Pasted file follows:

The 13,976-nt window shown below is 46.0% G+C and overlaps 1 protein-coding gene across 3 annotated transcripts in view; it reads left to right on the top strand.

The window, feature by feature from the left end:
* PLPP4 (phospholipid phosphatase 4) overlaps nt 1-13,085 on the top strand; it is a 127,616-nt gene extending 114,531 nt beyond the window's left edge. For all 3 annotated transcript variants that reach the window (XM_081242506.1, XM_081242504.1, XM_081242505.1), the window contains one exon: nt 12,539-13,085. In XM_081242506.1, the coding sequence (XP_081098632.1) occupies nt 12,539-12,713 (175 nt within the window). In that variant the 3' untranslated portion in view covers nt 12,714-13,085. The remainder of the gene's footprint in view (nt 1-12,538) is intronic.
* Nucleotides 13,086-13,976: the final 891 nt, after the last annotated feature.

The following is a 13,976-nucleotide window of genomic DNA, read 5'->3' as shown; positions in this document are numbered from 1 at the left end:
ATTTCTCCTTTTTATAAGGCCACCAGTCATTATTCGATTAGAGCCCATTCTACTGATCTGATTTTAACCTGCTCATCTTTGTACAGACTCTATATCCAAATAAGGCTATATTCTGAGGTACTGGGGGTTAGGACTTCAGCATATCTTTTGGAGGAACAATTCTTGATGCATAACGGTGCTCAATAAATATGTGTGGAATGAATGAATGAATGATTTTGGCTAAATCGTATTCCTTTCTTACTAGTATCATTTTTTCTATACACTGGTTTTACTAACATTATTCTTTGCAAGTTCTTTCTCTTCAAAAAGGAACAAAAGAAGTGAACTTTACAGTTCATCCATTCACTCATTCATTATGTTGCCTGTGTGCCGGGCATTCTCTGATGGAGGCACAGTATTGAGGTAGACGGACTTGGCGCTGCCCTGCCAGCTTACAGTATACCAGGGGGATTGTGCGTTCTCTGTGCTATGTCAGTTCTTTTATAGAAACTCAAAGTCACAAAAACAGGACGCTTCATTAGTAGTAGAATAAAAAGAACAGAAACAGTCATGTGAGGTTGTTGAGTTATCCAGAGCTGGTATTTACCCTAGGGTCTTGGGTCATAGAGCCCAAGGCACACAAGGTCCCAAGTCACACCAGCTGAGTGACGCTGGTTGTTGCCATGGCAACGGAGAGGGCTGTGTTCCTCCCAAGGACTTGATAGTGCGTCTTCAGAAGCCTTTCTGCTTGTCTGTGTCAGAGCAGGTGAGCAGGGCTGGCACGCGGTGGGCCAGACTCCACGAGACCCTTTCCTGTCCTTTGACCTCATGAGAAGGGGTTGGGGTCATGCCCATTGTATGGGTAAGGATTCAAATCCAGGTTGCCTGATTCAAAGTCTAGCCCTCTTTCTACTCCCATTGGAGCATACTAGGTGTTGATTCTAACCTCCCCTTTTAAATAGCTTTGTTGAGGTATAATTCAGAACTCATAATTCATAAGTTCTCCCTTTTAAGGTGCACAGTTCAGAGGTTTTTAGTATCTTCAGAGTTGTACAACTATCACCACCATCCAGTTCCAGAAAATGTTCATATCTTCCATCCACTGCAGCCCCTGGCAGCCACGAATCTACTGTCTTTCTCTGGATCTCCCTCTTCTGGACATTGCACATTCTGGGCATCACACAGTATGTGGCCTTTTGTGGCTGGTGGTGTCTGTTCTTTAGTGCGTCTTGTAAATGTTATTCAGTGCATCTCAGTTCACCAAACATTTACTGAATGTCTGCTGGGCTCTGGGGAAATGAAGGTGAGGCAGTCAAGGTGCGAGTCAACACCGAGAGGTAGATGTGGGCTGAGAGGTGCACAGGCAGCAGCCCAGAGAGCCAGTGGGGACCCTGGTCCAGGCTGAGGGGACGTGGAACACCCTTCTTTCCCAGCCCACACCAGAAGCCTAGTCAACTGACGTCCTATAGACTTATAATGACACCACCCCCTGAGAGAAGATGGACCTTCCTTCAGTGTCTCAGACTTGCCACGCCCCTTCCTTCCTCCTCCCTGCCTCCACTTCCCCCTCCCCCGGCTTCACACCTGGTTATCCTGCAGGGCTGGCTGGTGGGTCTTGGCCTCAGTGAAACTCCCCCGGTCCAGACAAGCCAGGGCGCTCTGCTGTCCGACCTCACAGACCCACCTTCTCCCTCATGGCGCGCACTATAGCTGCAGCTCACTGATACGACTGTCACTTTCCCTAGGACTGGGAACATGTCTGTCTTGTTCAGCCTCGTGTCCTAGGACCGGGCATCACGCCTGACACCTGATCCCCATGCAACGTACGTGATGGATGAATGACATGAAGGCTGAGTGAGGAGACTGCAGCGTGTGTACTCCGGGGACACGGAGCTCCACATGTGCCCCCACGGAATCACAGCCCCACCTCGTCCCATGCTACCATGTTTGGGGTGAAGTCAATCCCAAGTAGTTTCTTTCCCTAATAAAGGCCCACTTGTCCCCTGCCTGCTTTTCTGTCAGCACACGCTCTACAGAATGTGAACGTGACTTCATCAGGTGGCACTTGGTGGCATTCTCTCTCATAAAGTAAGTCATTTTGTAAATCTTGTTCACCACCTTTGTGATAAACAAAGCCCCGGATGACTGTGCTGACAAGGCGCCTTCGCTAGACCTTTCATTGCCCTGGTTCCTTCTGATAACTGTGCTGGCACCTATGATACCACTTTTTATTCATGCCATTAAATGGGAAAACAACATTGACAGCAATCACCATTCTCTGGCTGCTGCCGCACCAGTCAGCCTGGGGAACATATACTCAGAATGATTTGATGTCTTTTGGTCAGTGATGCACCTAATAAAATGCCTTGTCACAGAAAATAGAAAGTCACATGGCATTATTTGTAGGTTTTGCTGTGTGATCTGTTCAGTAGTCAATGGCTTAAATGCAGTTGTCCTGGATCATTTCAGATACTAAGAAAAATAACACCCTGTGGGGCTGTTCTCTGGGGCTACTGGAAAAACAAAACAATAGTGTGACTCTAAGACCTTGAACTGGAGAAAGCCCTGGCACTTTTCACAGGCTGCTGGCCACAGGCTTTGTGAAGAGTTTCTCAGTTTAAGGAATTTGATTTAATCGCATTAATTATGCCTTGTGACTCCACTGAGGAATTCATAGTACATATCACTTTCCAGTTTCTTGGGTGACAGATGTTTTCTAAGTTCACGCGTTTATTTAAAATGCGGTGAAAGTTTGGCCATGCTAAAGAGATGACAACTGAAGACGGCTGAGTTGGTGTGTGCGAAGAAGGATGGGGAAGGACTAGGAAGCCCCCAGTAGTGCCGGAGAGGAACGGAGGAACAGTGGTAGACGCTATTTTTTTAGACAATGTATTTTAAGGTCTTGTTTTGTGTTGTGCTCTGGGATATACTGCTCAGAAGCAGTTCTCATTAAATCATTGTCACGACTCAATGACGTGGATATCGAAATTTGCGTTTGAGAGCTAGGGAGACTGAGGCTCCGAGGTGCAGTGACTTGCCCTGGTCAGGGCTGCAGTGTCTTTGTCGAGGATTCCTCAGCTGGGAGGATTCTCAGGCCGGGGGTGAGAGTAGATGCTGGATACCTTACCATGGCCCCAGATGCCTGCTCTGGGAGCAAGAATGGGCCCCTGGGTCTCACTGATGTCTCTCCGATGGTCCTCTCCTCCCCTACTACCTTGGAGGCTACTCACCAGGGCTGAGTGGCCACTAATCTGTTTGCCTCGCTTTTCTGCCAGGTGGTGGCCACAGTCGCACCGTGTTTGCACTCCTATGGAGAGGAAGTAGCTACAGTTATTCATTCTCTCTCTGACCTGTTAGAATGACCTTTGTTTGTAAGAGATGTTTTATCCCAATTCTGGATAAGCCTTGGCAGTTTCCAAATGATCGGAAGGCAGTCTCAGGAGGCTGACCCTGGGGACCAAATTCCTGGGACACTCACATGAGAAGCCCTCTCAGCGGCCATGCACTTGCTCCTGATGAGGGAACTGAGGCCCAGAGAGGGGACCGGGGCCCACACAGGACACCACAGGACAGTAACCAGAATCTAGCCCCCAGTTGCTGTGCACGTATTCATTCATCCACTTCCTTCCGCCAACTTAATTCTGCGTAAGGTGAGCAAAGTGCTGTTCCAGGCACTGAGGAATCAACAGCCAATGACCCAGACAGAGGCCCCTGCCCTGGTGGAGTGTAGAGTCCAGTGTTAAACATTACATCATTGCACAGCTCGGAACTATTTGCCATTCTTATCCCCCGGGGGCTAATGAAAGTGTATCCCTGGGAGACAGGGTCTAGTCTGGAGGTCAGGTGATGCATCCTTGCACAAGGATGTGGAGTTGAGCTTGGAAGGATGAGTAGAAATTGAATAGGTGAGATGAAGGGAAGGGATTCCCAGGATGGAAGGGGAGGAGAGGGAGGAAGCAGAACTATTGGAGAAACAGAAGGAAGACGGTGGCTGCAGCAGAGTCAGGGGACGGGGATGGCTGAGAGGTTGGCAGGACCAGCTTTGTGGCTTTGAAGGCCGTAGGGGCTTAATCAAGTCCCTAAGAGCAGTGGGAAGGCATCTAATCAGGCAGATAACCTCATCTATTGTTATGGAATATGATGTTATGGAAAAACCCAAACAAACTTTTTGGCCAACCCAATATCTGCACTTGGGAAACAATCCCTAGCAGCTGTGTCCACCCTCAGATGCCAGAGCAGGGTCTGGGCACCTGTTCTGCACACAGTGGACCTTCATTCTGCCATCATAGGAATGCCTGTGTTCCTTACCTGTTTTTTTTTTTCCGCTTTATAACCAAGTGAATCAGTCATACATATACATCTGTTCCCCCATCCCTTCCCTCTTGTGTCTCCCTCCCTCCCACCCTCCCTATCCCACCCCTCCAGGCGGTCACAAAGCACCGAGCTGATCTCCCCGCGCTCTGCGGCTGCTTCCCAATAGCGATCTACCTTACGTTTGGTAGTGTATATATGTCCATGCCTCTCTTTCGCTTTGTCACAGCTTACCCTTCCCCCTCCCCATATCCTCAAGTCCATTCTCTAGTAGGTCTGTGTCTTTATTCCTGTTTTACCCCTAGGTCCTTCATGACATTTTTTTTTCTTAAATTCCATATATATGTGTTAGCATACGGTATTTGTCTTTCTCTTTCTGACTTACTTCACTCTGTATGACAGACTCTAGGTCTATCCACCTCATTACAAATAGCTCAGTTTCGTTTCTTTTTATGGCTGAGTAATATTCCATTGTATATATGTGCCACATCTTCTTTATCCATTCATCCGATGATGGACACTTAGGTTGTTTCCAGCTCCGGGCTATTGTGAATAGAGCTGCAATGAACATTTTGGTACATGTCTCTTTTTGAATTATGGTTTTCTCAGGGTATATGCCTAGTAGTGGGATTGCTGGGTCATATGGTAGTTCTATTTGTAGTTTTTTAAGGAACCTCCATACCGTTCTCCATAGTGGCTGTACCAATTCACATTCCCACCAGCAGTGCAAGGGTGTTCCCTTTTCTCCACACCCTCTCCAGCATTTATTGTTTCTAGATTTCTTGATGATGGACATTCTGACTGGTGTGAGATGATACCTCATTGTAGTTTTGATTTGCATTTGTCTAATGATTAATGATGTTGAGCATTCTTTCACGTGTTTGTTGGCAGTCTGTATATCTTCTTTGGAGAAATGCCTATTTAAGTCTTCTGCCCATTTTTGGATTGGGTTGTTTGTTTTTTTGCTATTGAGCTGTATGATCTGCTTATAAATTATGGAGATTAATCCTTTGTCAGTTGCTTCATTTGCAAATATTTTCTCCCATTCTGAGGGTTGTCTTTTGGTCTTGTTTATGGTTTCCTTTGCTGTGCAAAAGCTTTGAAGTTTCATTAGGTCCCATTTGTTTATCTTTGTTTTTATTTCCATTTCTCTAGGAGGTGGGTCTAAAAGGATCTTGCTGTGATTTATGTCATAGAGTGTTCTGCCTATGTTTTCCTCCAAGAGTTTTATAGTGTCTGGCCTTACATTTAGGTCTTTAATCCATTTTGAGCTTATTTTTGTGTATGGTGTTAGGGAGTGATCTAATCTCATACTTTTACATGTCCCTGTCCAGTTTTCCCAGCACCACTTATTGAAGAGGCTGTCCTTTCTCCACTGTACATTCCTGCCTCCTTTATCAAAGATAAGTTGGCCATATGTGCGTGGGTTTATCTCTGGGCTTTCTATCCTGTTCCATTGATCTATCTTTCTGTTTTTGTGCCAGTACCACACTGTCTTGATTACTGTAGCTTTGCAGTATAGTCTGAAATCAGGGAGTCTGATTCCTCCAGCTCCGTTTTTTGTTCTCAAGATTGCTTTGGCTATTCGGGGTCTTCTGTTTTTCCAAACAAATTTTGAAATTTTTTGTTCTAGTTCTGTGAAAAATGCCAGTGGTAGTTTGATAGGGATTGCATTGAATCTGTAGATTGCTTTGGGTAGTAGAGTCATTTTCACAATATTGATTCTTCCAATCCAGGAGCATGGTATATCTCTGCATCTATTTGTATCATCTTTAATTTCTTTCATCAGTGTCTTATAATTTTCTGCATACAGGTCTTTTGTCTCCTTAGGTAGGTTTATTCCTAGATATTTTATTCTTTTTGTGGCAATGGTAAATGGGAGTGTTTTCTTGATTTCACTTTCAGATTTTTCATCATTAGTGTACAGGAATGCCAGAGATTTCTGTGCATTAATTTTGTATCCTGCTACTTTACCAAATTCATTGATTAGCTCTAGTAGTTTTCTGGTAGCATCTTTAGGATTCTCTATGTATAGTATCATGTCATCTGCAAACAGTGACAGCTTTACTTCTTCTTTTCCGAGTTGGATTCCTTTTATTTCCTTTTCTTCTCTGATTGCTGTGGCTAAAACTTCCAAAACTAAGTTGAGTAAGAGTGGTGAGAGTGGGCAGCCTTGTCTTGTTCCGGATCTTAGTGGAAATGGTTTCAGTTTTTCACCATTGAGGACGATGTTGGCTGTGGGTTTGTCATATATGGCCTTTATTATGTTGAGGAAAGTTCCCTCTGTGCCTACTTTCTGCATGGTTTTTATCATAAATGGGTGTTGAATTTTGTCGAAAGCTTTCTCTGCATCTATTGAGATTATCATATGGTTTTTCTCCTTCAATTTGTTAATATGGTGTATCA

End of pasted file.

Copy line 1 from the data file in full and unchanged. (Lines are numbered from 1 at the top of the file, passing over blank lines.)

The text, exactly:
The 13,976-nt window shown below is 46.0% G+C and overlaps 1 protein-coding gene across 3 annotated transcripts in view; it reads left to right on the top strand.